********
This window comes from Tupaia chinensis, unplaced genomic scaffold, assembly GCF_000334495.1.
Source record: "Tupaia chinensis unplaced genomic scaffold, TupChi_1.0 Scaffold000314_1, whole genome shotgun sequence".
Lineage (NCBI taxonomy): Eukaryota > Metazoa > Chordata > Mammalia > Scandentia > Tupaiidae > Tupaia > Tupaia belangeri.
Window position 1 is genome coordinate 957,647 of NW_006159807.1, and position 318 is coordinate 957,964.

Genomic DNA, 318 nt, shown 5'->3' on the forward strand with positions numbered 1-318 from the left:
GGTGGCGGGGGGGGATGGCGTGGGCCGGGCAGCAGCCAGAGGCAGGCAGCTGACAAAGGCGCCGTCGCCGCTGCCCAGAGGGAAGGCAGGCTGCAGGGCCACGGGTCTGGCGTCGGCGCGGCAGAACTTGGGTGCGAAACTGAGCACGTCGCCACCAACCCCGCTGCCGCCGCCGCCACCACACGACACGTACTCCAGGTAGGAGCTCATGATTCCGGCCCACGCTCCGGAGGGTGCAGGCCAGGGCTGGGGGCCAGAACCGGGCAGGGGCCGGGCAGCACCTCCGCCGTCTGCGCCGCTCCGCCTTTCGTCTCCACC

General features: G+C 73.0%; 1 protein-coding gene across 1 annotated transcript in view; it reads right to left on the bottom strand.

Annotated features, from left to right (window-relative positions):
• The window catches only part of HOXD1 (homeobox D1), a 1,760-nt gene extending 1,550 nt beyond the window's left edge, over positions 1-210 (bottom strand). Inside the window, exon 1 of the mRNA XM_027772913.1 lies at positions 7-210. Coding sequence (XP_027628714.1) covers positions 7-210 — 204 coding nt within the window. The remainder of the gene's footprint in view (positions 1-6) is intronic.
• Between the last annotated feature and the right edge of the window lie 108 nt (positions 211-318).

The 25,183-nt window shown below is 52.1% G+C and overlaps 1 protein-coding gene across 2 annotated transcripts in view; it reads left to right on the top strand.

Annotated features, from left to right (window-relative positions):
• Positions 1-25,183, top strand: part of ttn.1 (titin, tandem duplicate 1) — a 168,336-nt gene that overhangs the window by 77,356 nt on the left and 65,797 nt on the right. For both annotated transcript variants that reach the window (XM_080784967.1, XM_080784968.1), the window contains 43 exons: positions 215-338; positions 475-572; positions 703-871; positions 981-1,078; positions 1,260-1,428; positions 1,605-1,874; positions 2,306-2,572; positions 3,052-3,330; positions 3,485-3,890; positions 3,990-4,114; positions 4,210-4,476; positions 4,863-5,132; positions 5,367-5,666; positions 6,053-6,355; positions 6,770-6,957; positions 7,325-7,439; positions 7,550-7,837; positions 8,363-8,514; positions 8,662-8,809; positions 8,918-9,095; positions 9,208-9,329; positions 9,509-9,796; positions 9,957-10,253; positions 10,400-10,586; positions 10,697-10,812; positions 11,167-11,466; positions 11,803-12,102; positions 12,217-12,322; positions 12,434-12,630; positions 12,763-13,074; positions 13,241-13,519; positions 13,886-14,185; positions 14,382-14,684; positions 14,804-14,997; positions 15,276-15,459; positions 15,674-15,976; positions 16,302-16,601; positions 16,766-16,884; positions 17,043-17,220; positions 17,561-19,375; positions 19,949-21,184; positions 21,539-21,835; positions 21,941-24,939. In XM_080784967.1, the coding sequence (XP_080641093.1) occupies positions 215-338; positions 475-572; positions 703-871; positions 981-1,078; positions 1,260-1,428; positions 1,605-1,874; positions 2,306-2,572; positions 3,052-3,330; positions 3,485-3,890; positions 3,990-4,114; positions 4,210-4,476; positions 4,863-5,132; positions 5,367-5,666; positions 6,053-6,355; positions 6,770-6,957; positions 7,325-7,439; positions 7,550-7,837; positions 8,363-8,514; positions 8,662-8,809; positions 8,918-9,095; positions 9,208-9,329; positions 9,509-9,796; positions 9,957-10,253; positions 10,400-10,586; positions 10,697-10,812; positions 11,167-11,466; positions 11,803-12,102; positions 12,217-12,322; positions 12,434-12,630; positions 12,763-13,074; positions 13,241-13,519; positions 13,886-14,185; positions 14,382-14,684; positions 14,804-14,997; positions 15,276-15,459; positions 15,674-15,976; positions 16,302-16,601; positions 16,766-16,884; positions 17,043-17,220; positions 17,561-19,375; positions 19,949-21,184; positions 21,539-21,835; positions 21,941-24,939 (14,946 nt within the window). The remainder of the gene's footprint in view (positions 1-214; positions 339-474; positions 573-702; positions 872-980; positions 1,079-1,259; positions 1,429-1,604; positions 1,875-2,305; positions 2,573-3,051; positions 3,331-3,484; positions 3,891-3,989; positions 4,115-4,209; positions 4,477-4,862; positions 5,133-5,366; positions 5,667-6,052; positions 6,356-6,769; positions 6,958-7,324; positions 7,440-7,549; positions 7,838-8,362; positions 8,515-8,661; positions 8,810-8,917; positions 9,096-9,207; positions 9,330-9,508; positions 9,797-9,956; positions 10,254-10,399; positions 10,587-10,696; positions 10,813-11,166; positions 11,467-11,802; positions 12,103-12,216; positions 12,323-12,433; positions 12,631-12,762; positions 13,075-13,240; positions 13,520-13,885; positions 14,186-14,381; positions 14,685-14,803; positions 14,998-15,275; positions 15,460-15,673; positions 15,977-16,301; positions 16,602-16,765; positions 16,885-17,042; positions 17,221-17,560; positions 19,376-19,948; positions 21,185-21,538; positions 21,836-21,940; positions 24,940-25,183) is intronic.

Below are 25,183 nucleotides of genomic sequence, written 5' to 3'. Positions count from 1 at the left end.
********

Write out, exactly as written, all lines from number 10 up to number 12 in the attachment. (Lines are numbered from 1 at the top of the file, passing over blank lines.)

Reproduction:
• Between the last annotated feature and the right edge of the window lie 108 nt (positions 211-318).

The 25,183-nt window shown below is 52.1% G+C and overlaps 1 protein-coding gene across 2 annotated transcripts in view; it reads left to right on the top strand.

Annotated features, from left to right (window-relative positions):